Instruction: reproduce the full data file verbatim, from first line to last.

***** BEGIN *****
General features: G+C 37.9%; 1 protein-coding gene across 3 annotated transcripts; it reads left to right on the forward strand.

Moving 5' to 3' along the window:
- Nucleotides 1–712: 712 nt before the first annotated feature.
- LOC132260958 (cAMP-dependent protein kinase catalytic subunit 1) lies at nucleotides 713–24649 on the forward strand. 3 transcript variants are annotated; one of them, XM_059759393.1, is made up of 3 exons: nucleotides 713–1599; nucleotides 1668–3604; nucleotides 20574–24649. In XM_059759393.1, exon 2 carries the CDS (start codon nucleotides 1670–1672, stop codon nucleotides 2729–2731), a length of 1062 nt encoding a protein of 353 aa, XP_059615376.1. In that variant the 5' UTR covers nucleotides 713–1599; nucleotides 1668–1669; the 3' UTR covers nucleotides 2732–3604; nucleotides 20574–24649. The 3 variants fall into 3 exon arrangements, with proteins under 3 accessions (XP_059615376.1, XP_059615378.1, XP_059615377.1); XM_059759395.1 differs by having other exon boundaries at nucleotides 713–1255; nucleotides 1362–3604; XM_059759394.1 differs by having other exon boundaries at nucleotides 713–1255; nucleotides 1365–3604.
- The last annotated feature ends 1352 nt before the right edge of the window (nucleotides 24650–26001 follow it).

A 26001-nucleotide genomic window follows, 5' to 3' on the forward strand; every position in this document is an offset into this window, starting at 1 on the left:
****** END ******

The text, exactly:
General features: G+C 37.9%; 1 protein-coding gene across 3 annotated transcripts; it reads left to right on the forward strand.

Moving 5' to 3' along the window:
- Nucleotides 1–712: 712 nt before the first annotated feature.
- LOC132260958 (cAMP-dependent protein kinase catalytic subunit 1) lies at nucleotides 713–24649 on the forward strand. 3 transcript variants are annotated; one of them, XM_059759393.1, is made up of 3 exons: nucleotides 713–1599; nucleotides 1668–3604; nucleotides 20574–24649. In XM_059759393.1, exon 2 carries the CDS (start codon nucleotides 1670–1672, stop codon nucleotides 2729–2731), a length of 1062 nt encoding a protein of 353 aa, XP_059615376.1. In that variant the 5' UTR covers nucleotides 713–1599; nucleotides 1668–1669; the 3' UTR covers nucleotides 2732–3604; nucleotides 20574–24649. The 3 variants fall into 3 exon arrangements, with proteins under 3 accessions (XP_059615376.1, XP_059615378.1, XP_059615377.1); XM_059759395.1 differs by having other exon boundaries at nucleotides 713–1255; nucleotides 1362–3604; XM_059759394.1 differs by having other exon boundaries at nucleotides 713–1255; nucleotides 1365–3604.
- The last annotated feature ends 1352 nt before the right edge of the window (nucleotides 24650–26001 follow it).

A 26001-nucleotide genomic window follows, 5' to 3' on the forward strand; every position in this document is an offset into this window, starting at 1 on the left: